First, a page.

Allies = ["USA": 0.80000000000000004, "Japan": 0.90000000000000002]

Note how the “for” loop needed the “!” to unwrap the value.

Sets

While sets weren’t included in Swift 1.0, they were added on later, in 1.2. Sets store unique and unordered values; they will exclude duplicates (or multiples) of the same item.

As with dictionaries and arrays, Swift sets use generics, so standard types can be used. If your custom type is hashable (i.e., it provides an Int value), then you can use it in sets. The code below shows two sets of Ints, one odd and one even:

import Glibc

var odds = Set<Int>()

var evens = Set<Int>()

for i in 1...16{

if i % 2 == 0{

evens.insert(i)

} else {

odds.insert(i)

}

}

print(odds)

print(evens)

if evens.contains(1){

print("Error 1 is not even")

}

let all = odds.union( evens )

print(all)

This outputs:

[13, 9, 5, 7, 15, 3, 11, 1]

[12, 16, 10, 14, 2, 4, 6, 8]

[12, 10, 14, 5, 7, 15, 3, 11, 13, 16, 2, 9, 4, 6, 1, 8]

The Stack Type

Programmers know about stacks: you push values on and pop them off in a particular order. Here’s my implementation of a generic stack using an array to hold the items. You may be wondering why there are two constructors; the private init is a copy constructor, so you can create a stack from an existing one.

In the code below, note that the stackArray is created by a “let,” and so is immutable. The methods that alter it need a mutating prefix or they won’t compile:

struct Stack<T> {

private var stackArray : Array<T>

init() {

stackArray = Array<T>()

}

// creates a copy of an existing one

private init(stackArray : Array<T>?) {

if let list = stackArray {

self.stackArray = list

} else {

self.stackArray = Array()

}

}

}

extension Stack {

mutating func push(item: T) {

stackArray.append(item)

}

mutating func pop() -> T {

return stackArray.popLast()!

}

func head() -> T {

return self.stackArray[0]

}

var size : Int {

get {

return stackArray.count

}

}

}

The Stack.size is a property, not a function, so no brackets are needed. Here’s an example of using this class:

var stack = Stack<Int>()

stack.push(0)

stack.push(1)

stack.push(2)

stack.push(47)

print(stack.head())

var stack2 = stack // make copy

while stack2.size > 0 { // empty stack 2

print(stack2.pop())

}

print("Stack size = \(stack.size)")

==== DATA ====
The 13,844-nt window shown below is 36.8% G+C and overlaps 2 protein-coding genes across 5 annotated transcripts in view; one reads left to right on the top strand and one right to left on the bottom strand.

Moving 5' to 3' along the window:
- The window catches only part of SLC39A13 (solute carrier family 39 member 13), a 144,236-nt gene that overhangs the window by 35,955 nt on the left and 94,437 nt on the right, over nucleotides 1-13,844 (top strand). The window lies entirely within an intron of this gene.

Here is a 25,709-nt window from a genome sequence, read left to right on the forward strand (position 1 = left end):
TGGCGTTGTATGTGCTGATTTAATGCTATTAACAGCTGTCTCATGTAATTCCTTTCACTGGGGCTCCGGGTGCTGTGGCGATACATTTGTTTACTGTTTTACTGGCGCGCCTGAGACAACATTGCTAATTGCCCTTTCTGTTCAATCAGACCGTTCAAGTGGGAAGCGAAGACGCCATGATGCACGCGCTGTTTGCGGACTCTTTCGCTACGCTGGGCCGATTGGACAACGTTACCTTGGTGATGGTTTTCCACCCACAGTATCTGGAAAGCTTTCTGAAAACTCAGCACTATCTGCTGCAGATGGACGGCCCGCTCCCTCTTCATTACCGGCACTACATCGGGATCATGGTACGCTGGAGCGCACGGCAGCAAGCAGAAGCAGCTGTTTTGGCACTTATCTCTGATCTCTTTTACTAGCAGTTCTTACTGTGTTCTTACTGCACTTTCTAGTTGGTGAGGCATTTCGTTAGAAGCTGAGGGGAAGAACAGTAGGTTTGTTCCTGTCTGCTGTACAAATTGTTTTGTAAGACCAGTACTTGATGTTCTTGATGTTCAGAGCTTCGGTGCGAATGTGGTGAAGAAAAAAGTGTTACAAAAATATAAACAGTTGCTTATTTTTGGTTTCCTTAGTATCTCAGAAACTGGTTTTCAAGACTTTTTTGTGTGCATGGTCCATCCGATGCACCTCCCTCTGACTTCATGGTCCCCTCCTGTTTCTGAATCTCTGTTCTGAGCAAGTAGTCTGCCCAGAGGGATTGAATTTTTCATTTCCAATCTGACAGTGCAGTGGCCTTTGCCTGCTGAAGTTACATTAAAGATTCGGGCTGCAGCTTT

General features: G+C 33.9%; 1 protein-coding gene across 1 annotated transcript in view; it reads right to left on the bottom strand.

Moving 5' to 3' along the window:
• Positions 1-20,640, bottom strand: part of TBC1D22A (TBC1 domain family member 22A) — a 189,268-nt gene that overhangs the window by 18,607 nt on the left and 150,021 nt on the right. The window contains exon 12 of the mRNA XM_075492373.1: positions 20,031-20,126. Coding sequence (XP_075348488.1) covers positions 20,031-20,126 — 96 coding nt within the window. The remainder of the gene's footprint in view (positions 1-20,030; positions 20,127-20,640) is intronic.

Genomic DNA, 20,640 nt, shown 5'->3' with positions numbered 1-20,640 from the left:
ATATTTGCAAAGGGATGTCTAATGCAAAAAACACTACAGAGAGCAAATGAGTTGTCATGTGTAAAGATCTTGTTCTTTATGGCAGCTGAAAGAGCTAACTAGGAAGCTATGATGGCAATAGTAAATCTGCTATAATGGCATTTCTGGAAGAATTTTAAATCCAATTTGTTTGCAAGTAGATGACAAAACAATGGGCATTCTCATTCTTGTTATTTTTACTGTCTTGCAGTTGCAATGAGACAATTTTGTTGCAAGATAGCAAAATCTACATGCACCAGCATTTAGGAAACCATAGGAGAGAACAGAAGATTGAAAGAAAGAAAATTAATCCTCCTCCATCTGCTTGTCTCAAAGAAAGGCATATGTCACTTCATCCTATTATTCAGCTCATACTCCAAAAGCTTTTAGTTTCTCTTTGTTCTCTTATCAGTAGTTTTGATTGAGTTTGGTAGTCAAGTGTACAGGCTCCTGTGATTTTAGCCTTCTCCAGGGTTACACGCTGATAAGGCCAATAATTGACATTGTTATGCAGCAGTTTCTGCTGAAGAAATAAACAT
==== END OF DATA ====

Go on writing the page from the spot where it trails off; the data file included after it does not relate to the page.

print("Stack 2 size = \(stack2.size)")

The output is:

0

47

2

1

0

Stack size = 4

Stack 2 size = 0

The Queue Type

A queue is similar to a stack in that it helps the programmer organize data in a particular way (in the queue’s case, putting items on the end and removing them from the front). Here, I’ve called the methods to do this: enque() and deque(). I’ve used the value queueArray.startIndex and queueArray.endIndex, which is one after the last item index, so if there are 10 items, they are index 0-9 and endIndex is 10. Here’s the code:

struct Queue<T> {

private var queueArray : Array<T>

init() {

queueArray = Array<T>()

}

private init(queueArray : Array<T>?) {

if let list = queueArray {

self.queueArray = list

} else {

self.queueArray = Array()

}

}

}

extension Queue {

mutating func enque(item: T) {

queueArray.append(item)

}

mutating func deque() -> T { // take it from the front

return queueArray.removeAtIndex(queueArray.startIndex)

}

func head() -> T { // first item

return self.queueArray[queueArray.startIndex]

}

func tail() -> T { // last item

return self.queueArray[queueArray.endIndex-1]

}

var size : Int {

get {

return queueArray.count

}

}

}

The code to test this is identical to that for stack, apart from the name change:

var queue = Queue<Int>()

queue.enque(0)

queue.enque(1)

queue.enque(2)

queue.enque(47)

print(queue.head())

var queue2 = queue

while queue2.size > 0 {

print(queue2.deque())

}

print("queue size = \(queue.size)")

print("queue 2 size = \(queue2.size)")

The output of the deque calls is in reverse order to the stack:

0

0

1

2

47

queue size = 4

queue 2 size = 0

Conclusion

Swift on Linux is fast at compiling. I doubt if there’s a 1/10th of a second between issuing the build command and the program running for all of these examples. To compile it, use the swiftc compiler:

swiftc main.swift

swiftc -g main.swift

The -g flag adds debug information so you can debug it with the lldb command. For more information about Swift debugging, check out Swift.org.

Image Credit: Apple